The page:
We recently completed a project in Lutz, Florida. Another company tried an alternative drainfield repair using an aeration unit. The drainfield was not functioning. So we had to excavate the bad drainfield and the bad soil and haul it away. We replaced the bad soil with washed septic sand. This is a must for a properly designed septic system.
Proper drainage of the septic system requires a soil test to determine what the soil loading rate is for the native soils onsite. Once the size is determined the bad soil is removed and good soil is placed to aid in the drainage.
Once the the drainfield has been installed it is time for the Health Department to inspect the system and determine if the construction was done properly. Covering the system requires the right equipment to be used. We use track machines to lessen the load on the soil.
When SWS covers we haul away any debris and have your site ready for your landscaping to be re-installed. If you don’t have a local landscaper we can recommend a company or two.
If you are in the Tampa Area and need a new septic or drainfield then give us a call at 813-785-0500.
Fats, Oils, and Greases OH MY! Don’t Flush Them Into The Septic System!
By: Melissa Desmond
What are the worst things that you can put down the drain or flush? There is little room for debate that the worst two things for a septic system are fat and grease. These two common by products, not only clog your septic system, they will cost you tons of money. Septic systems are designed to handle waste, organic material or toilet paper. They are not designed to handle grease and fat.
In order to understand why grease and fat is a septic tanks worst enemy, you must first understand the components of a septic system. The septic system consist of two parts- the tank and the drain field. The tank is a water tight box, made of fiberglass or concrete with an inlet and outlet pipe. Each time a toilet is flushed, laundry is done, or sink is turned on, it flows from the home into the tank. You can think of the tank as a big water tight storage container. The waste stays in the storage container long enough for it to separate naturally. Once the solids and liquids separate, they form 3 layers.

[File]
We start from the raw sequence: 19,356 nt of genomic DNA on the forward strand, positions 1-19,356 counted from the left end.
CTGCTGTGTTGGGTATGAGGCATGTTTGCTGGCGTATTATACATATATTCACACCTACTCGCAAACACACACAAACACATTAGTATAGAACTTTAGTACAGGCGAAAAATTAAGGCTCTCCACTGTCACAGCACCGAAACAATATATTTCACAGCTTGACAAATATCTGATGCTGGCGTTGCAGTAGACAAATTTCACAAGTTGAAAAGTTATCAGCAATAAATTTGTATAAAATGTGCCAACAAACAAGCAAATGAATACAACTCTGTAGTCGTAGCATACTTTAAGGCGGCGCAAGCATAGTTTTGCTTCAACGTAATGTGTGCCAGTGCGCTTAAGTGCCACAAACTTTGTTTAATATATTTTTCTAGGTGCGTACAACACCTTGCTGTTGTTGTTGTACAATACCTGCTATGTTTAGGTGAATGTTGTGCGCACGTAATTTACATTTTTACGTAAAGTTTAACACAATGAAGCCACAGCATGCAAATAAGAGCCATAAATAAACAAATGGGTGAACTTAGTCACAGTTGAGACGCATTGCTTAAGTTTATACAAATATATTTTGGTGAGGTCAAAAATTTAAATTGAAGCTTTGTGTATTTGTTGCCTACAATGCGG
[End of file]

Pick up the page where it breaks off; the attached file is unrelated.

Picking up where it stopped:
The bottom layer is referred to as sludge. The middle layer is liquids that have yet to be broken down. And the top layer is scum. Fat and grease are denser than water. Hence, the reason they float on top of water. When oil is poured down the drain it sits on top of the scum layer. Over time, as more fat/grease builds up, it becomes very thick. This causes the scum layer to encroach on the liquid layer and eventually block the pipes. Once the pipes are blocked with this thick layer of fat, the septic system becomes clogged. The sewage cannot be passed onto the drain field. The fat acts as a solid and seals off the pipes and causes the sewage to backup.
Once this happens the only way to remedy the situation is to hire a licensed professional like Southern Water to alleviate the problem. There are many “miracle “additives on the market. Some make claims to eliminate or “eat” the fat away. The problems with these products are that the solids exit the tank and end up in the disposal field. Once there, solids seal off the drain field, and cause complete system failure. By adding products to your septic system you might be doing more harm than good.
Preventative maintenance is the key to a healthy septic system. Consider installing a septic tank outlet filter in your tank. These filters can catch tiny particles and light weight solids. Some are even designed to capture suspended grease. Only a professional licensed expert, like Southern Water, should install these filters. Also talk to one of their representatives about preventative septic maintenance.